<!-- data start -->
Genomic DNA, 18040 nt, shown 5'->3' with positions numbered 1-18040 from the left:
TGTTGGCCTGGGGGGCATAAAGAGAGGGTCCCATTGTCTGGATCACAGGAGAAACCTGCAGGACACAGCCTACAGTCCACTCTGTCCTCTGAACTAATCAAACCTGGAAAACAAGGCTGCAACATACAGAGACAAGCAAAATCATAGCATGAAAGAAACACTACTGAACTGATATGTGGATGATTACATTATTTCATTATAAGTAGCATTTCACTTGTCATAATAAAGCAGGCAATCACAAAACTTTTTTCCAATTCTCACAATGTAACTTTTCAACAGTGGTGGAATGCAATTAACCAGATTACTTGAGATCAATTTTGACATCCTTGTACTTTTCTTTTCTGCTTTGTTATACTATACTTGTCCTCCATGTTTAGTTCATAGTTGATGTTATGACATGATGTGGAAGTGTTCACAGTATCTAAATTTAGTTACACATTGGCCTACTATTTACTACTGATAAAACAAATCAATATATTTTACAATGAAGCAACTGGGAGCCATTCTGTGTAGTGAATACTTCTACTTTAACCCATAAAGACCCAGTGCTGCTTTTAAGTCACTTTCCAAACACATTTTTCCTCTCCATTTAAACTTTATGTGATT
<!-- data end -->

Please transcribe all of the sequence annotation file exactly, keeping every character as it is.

Genomic DNA, 18040 nt, shown 5'->3' with positions numbered 1-18040 from the left:
TGTTGGCCTGGGGGGCATAAAGAGAGGGTCCCATTGTCTGGATCACAGGAGAAACCTGCAGGACACAGCCTACAGTCCACTCTGTCCTCTGAACTAATCAAACCTGGAAAACAAGGCTGCAACATACAGAGACAAGCAAAATCATAGCATGAAAGAAACACTACTGAACTGATATGTGGATGATTACATTATTTCATTATAAGTAGCATTTCACTTGTCATAATAAAGCAGGCAATCACAAAACTTTTTTCCAATTCTCACAATGTAACTTTTCAACAGTGGTGGAATGCAATTAACCAGATTACTTGAGATCAATTTTGACATCCTTGTACTTTTCTTTTCTGCTTTGTTATACTATACTTGTCCTCCATGTTTAGTTCATAGTTGATGTTATGACATGATGTGGAAGTGTTCACAGTATCTAAATTTAGTTACACATTGGCCTACTATTTACTACTGATAAAACAAATCAATATATTTTACAATGAAGCAACTGGGAGCCATTCTGTGTAGTGAATACTTCTACTTTAACCCATAAAGACCCAGTGCTGCTTTTAAGTCACTTTCCAAACACATTTTTCCTCTCCATTTAAACTTTATGTGATT